Here are two clips from videos featured in the excellent Subversion show,
featuring artists from the Arabic speaking world, currently on (to 5th June) at
It is carefully, elegantly and thoughtfully curated by Omar Kholeif, who writes:
“Like many of the artists I was looking at, I felt that collectively
curators and writers associated with the politically unstable Arab world were
being asked to step up and perform to an identity that the world wanted us to play.
With Subversion my aim was to do just the opposite. I worked with artists who
referenced this very language but who wanted to dissent, poke fun, critique
and re-define themselves as artists of the imagination, and not of any specific
social or political condition.”
It has to be said that this bending of the stick is eminently successful – none
of the works included has any taint of tokenism, they are rich with a poetry,
humour and humanity that cuts entirely across any notional cultural divide.
Where they do focus upon political subject matter (and one should not form the
impression that this is a show with, in any sense whatsoever, its political teeth pulled)
what delights is the richness and the playfulness with which this is done.
Larrisa Sansour’s “A Space Exodus” is both gentle and devastating.
Gentle, the Sansour persona (and we’ll have another piece of hers next week)
presented in the work, with the rather stylish space suit, the wistful smile and wave
towards the far away earth, having planted the Palestinian flag on the moon:
–“That’s one small step for Palestinians, one giant leap for mankind”.
Devastating when one sets this gentleness by the side of what we know of the Apartheid
wall, the illegal settlements, punishment demolition of Palestinian homes &c.
(Anyone who doubts the piece’s political impact should take a look at the vile racism
of some of the comments on the YouTube posting of this clip
– “Send all the Palestinians to the moon” &c.)
The other piece featured here is from the Gazan twins Ahmed and Mohamed Abu Nasser,
known professionally as “Tarzan and Arab”.
Although (in a disarming interview in which they come across a bit like a smiley
and un-terminally-corroded-by-snotty-cynicism younger version of the Chapmans)
they assert the piece is in some sense about internecine Palestinian conflict,
to me it reads more like a balletic paean of love to the cinema, to the
moving image (including perhaps the video game too – what do you think?).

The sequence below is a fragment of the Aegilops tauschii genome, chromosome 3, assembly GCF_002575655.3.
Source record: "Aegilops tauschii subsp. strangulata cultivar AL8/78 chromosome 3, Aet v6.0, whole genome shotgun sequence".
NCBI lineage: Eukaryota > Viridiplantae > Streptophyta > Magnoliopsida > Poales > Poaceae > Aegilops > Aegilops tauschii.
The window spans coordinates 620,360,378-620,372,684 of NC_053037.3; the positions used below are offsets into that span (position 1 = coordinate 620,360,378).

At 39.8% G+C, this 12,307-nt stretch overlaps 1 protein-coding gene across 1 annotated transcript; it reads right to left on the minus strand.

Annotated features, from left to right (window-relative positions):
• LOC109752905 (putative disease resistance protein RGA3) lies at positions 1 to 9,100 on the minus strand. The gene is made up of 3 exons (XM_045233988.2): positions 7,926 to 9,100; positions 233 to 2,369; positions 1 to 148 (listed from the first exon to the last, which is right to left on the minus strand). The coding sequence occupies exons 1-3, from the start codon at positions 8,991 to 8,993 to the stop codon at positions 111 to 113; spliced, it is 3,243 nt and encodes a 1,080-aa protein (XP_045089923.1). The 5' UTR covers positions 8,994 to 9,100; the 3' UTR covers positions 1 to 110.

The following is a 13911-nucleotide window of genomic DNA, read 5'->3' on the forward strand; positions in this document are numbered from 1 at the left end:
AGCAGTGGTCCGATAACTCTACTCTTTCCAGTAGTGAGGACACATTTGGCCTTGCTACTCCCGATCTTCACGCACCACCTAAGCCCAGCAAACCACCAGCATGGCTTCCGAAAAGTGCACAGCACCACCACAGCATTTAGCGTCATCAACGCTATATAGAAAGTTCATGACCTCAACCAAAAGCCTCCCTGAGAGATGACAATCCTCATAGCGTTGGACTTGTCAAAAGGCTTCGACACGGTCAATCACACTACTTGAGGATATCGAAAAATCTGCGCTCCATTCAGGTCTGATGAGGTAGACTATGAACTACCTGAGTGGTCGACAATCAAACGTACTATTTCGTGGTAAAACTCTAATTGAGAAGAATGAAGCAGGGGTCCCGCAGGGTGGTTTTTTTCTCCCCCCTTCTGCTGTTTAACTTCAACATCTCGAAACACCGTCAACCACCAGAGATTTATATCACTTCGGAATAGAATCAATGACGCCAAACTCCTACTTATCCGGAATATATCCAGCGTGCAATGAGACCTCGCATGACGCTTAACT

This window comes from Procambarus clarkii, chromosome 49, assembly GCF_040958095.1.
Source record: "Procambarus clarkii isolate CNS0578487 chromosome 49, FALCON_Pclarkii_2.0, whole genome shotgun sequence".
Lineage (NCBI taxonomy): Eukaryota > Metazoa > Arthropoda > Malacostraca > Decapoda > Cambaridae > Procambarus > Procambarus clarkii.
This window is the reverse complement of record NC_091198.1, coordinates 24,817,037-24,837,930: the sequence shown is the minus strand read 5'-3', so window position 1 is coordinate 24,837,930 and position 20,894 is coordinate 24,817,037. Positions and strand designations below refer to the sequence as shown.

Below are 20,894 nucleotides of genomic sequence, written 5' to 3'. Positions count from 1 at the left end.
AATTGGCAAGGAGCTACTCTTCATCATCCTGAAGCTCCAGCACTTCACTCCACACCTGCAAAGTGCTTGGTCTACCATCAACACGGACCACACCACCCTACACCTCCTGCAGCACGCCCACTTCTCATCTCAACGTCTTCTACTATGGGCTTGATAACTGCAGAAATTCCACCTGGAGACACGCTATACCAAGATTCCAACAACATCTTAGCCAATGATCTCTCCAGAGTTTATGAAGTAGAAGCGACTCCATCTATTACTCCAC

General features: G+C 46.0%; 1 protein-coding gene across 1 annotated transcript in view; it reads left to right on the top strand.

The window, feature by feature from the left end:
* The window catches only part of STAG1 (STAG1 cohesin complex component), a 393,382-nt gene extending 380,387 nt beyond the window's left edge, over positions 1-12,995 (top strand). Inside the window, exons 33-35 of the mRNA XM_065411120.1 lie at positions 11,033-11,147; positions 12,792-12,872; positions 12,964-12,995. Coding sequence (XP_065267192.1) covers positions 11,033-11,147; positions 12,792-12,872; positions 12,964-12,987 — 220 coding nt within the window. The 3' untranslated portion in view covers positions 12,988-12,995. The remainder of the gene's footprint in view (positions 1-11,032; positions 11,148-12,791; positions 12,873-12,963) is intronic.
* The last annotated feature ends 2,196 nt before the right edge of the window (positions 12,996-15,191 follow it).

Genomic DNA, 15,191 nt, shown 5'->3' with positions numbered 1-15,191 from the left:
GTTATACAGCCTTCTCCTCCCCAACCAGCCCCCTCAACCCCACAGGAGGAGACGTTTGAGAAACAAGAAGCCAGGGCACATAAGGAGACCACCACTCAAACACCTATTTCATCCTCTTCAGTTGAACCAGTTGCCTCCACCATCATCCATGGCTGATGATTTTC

Until last year Tarzan and Arab had never been to a cinema and have largely
been unable to attend screenings of their own works abroad.
In fact their first works, also shown at Cornerhouse, were old style film posters
for non-existent movies, all given titles from the names of Israeli military
operations: Defensive Shield, Cast Lead &c.(as, indeed, their film has too).
There is a great deal more to this show, which covers diverse geographical slices
of the Arabic speaking world and where therefore the interaction between life
and art has a different tempo and character to the works by the Palestinian
artists discussed here.
And it’s all great – I don’t have space here to properly do the whole thing justice.
In particular, though, I do want to mention Akram Zaatari’s two luminously beautiful
films set in the milieu of gay life in Beirut – though again to outline them thus,
in one line, in terms of “topic”, is to oversimplify – we must distinguish between
ostensible topics and the dense, lyric and dazzling poetry which they engender.
Also Khaled Hafez’s wonderful short “On Presidents and Superheroes”
(yet another political context, that of a staggeringly prescient augury of a victorious
but still contested Egyptian revolution) but I simply am going to just mention it as I
hope to write something a little bit more extended about it when I post a clip here (soon!).
If you possibly can, do yourself a big favour and go and see this show; give
yourself plenty of time, there’s a lot to see and some of the moving image work
is quite lengthy (and hats off to Omar Kholeif for achieving installations of
works that are appropriate, thought provoking and, somewhat banally but importantly at my age, comfortable.)
If you’re travelling from out of town (and I urge you so to do, dear reader, I urge you)
you can also catch the tremendous Roger Ballen show at the Manchester Art gallery,
which is a whole other story.
I’ll be returning to Subversion both here and in a somewhat more extended piece
of writing for MIRAJ next year.